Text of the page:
Everything You Need to Know about Sea Turtles
Have you ever wanted to know all about the majestic sea turtles that visit Topsail Island each year? Every summer our twenty-six miles of pristine beaches are not only your favorite destination, but also the favorite destination of dozens of sea turtles! We have all the interesting facts and information you never knew about our beautiful sea turtles right here on our blog!
How We Help Our Sea Turtles on Topsail Island
If you are interested in learning more about the Sea Turtles that visit Topsail Island, check out the folks at the Karen Beasley Sea Turtle Rescue & Rehabilitation Center. With the mission of protecting and releasing sea turtles, this is a wonderful organization that we are so proud to have here on Topsail Island. You can visit the turtles all Summer long.
Visiting Hours: Thursdays and Saturdays from 1-4pm. Summer tours begin Fri., June 1st from 12-4pm. Summer tours will be 12-4pm on Mon, Tues, Thurs, Fri & Sat. (closed Wed & Sun)
The Life of a Sea Turtle
Sea Turtles are migratory. Each year female Sea Turtles return to the spot where they were born to lay their eggs. Sea Turtles use magnetic fields, the slope of the shore, and moonlight to find their way to the perfect nesting spot. Sea Turtles have front flippers instead of claws, which makes them excellent swimmers.
Female Sea Turtles use their flippers to dig a nest and then lay their eggs, called a clutch. Each turtle can lay up to 100 eggs. Did you know only 1 out of every 1,000-10,000 eggs survives?!
Eggs will hatch after about 60 days. The temperature of the sand determines the sex of the baby Sea Turtles. Warm sand results in female Sea Turtles and cold sand results in male turtles.
Like their mothers, hatchlings use a combination of light, magnetic fields, wave action, and the slope of the beach to find their way to the surf. Once in the ocean, the hatchlings will swim for 24-36 hours to reach the Gulf Stream and the nutrient-rich seaweed beds where they'll spend the next ten years.
Types of Sea Turtles You Might See on Topsail Island
Topsail Island has several species of sea turtles that make their nests on our beaches. Some are more common than others, but each has unique features and catching a glimpse of any of them is a magical experience you won't forget.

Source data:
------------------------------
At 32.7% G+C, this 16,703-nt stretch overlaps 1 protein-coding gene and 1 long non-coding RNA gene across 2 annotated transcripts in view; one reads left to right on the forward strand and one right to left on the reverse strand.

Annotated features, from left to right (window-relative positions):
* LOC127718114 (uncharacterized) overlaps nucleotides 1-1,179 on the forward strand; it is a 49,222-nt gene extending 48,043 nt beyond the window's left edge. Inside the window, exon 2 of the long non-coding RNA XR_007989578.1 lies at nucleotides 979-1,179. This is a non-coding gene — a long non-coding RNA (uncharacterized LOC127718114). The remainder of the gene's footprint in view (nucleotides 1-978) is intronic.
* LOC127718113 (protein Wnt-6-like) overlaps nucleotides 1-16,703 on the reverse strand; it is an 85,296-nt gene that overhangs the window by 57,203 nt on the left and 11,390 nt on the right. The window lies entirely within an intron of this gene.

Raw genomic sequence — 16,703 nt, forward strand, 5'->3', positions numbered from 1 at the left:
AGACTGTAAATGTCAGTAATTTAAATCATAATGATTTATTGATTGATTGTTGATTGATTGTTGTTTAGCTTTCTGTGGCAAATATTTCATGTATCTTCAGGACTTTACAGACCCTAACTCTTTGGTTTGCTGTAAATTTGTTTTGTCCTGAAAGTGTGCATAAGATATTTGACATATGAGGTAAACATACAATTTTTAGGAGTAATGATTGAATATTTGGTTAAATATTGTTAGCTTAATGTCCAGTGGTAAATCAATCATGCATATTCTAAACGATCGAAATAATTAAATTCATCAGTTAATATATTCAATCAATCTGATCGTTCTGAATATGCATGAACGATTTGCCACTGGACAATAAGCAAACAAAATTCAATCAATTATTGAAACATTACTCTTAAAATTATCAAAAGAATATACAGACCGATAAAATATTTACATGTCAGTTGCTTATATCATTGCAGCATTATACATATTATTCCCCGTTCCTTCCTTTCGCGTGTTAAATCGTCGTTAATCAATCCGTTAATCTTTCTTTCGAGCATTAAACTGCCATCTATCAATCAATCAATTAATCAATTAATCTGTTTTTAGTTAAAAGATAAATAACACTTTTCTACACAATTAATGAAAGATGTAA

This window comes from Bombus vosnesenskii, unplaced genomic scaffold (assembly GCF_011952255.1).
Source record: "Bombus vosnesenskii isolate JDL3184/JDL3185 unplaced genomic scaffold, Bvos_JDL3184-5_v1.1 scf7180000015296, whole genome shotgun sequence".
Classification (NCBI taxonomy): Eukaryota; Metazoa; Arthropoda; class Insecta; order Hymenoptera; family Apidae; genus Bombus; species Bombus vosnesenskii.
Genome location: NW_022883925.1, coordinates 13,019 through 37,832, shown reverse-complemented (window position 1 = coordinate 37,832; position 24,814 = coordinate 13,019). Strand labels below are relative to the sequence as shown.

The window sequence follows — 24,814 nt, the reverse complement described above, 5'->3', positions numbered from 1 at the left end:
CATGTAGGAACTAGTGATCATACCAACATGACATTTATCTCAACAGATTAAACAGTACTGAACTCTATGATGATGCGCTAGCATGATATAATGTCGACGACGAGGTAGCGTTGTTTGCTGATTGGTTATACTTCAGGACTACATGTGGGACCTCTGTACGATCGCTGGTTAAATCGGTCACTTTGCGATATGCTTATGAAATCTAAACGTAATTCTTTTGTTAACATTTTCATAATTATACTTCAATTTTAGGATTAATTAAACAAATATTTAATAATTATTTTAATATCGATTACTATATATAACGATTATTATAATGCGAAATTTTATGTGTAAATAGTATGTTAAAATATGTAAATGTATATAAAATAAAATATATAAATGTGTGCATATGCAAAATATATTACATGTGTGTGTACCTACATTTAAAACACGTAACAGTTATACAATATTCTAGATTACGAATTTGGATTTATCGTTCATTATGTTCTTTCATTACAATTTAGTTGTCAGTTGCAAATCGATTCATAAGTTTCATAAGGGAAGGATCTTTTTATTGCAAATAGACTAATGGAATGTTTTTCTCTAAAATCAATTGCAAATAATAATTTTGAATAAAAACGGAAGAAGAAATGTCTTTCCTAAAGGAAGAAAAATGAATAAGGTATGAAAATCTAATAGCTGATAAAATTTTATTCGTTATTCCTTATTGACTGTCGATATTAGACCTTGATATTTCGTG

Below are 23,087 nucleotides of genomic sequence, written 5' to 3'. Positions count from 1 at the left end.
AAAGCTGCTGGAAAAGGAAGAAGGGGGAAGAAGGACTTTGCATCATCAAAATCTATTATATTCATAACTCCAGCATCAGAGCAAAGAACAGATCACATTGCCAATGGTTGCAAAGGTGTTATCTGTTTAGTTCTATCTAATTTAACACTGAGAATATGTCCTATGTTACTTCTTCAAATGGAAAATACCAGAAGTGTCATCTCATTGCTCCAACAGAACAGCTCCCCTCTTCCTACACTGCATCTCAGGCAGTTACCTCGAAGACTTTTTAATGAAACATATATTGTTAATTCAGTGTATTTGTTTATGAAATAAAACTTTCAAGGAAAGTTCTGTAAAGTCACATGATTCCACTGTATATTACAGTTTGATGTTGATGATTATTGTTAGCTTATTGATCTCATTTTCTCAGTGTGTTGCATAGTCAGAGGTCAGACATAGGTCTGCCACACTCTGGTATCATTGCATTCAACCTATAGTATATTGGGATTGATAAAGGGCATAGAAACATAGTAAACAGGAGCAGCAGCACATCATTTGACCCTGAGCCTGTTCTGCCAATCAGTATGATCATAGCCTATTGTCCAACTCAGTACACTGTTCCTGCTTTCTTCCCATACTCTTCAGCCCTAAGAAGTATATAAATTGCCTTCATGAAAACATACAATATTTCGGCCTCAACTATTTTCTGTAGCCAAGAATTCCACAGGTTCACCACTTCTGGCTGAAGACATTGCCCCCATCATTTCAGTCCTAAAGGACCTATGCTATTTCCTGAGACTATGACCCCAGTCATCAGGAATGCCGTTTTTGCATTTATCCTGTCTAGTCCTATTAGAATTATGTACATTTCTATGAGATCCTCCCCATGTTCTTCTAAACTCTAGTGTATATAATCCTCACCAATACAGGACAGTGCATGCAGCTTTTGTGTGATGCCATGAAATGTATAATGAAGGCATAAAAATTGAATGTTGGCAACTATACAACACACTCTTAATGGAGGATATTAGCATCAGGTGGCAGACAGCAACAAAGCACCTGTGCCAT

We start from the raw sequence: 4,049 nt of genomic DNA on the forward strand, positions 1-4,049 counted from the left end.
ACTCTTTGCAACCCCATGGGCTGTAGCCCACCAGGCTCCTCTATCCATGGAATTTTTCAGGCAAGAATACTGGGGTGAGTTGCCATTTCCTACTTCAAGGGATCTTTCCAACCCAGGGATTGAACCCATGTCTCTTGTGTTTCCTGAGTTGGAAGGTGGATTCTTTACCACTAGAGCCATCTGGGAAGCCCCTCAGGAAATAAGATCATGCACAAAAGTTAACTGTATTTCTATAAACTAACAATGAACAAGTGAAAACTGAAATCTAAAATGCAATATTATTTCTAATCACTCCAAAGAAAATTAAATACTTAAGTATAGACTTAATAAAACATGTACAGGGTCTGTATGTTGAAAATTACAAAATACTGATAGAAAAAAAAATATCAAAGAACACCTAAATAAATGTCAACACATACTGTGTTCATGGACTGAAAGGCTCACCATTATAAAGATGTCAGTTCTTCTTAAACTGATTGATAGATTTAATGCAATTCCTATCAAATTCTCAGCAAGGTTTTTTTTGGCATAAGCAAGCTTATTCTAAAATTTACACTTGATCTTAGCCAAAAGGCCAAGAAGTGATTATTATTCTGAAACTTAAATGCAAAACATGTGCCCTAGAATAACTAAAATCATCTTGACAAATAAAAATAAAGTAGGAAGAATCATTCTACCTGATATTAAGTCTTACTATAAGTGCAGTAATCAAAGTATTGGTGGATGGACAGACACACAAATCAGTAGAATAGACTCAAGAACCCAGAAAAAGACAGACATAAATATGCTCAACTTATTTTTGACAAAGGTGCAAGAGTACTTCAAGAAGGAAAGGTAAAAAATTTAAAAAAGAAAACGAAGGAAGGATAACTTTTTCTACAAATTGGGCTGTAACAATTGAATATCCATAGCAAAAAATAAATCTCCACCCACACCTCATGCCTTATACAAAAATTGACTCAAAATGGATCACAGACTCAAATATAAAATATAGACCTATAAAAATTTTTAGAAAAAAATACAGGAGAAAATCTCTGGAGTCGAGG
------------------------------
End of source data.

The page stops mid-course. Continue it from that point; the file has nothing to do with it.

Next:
Loggerhead – You are most likely to see a Loggerhead with its egg-shaped shell. It is easy to pick out. Their skin is a tan/blonde hue. It has a proportionally large head. Stranded turtles tend to be > 55 cm in length.
Green – Very common to our beaches, especially as juveniles. Shell colors are variations of brown tones and appear marbled with sunburst rays in each scute. The scutes do not overlap. The underside is creamy white and they feature a flat face and serrated lower jaw.
Kemp’s Ridley – Common as juveniles in our area. It has a round shaped shell (length and width are similar). The coloring is a dull grayish/green/brown shell. Stranded turtles tend to be < 55 cm in length.
Hawksbill – These are very rarely seen on Topsail Island. Their shell is yellowish brown with a marbled tortoise-shell pattern. Scutes overlap and appear ragged, and their heads are slender with a bird-like beak.
Leatherback – Leatherbacks are very uncommon especially near shore.
How You Can Help Topsail Island's Sea Turtles
Protecting these beautiful creatures takes all of our efforts. Each one of us can do things to help ensure our sea turtles have a safe habitat to continue their cycle of life. We encourage all visitors to take a look at the list below of things to do and not to do while visiting Topsail Island. With your help, we can ensure the long-term survival of these wonderful creatures.
If you see a sea turtle nest, call the Karen Beasley Sea Turtle Rescue & Rehabilitation Center (910) 329-0222 or the local police. Keep a safe distance.
Keep away from turtles on the beach, especially moving turtles that may be looking for a nesting site. To observe, sit quietly away from the turtle.
Leave turtle hatchlings on the beach and respect all nest markers. Do not use artificial light sources. Turn off flashlights, cell phone screens, and all other ocean side lighting during hatching or nesting events.
Throw trash away. Pick up litter on the sand and in the water. Remove beach litter such as balloons and plastic bags as they may be mistaken for food in the ocean and ingested by sea turtles.
Level the sand. Fill in all holes on the beach at the end of the day as they may become traps for female turtles that generally nest on the beach at night.
Remove all beach furniture at the end of the day. Don't leave any additional obstacles on the sand for nesting or hatching sea turtles.
Keep pets on a leash and away from sea turtles and nests. Dogs are naturally curious and may cause unintended harm to nesting females, sea turtle eggs, nests, and hatchlings.
What do you love about sea turtles?
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